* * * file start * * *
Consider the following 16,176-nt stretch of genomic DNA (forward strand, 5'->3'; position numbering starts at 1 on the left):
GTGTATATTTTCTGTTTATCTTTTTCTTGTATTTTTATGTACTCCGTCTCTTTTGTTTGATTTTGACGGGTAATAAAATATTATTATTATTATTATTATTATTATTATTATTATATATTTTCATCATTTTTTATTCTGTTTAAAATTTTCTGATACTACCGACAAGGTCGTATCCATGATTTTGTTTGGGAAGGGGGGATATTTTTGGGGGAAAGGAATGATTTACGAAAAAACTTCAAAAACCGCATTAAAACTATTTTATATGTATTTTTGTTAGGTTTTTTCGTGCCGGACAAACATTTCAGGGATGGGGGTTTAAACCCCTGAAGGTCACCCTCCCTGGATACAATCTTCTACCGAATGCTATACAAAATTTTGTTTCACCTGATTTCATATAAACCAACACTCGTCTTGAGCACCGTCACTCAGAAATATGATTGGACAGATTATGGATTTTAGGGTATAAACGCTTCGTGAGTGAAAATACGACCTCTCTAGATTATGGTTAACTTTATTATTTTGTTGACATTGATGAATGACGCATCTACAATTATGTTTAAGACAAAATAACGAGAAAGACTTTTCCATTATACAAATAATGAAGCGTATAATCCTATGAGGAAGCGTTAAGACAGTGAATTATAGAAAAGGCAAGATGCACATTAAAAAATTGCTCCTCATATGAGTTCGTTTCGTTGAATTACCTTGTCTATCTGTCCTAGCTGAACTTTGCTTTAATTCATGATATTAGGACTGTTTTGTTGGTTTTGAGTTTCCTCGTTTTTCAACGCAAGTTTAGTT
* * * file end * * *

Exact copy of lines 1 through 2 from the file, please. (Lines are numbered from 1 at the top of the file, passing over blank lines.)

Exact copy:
Consider the following 16,176-nt stretch of genomic DNA (forward strand, 5'->3'; position numbering starts at 1 on the left):
GTGTATATTTTCTGTTTATCTTTTTCTTGTATTTTTATGTACTCCGTCTCTTTTGTTTGATTTTGACGGGTAATAAAATATTATTATTATTATTATTATTATTATTATTATTATATATTTTCATCATTTTTTATTCTGTTTAAAATTTTCTGATACTACCGACAAGGTCGTATCCATGATTTTGTTTGGGAAGGGGGGATATTTTTGGGGGAAAGGAATGATTTACGAAAAAACTTCAAAAACCGCATTAAAACTATTTTATATGTATTTTTGTTAGGTTTTTTCGTGCCGGACAAACATTTCAGGGATGGGGGTTTAAACCCCTGAAGGTCACCCTCCCTGGATACAATCTTCTACCGAATGCTATACAAAATTTTGTTTCACCTGATTTCATATAAACCAACACTCGTCTTGAGCACCGTCACTCAGAAATATGATTGGACAGATTATGGATTTTAGGGTATAAACGCTTCGTGAGTGAAAATACGACCTCTCTAGATTATGGTTAACTTTATTATTTTGTTGACATTGATGAATGACGCATCTACAATTATGTTTAAGACAAAATAACGAGAAAGACTTTTCCATTATACAAATAATGAAGCGTATAATCCTATGAGGAAGCGTTAAGACAGTGAATTATAGAAAAGGCAAGATGCACATTAAAAAATTGCTCCTCATATGAGTTCGTTTCGTTGAATTACCTTGTCTATCTGTCCTAGCTGAACTTTGCTTTAATTCATGATATTAGGACTGTTTTGTTGGTTTTGAGTTTCCTCGTTTTTCAACGCAAGTTTAGTT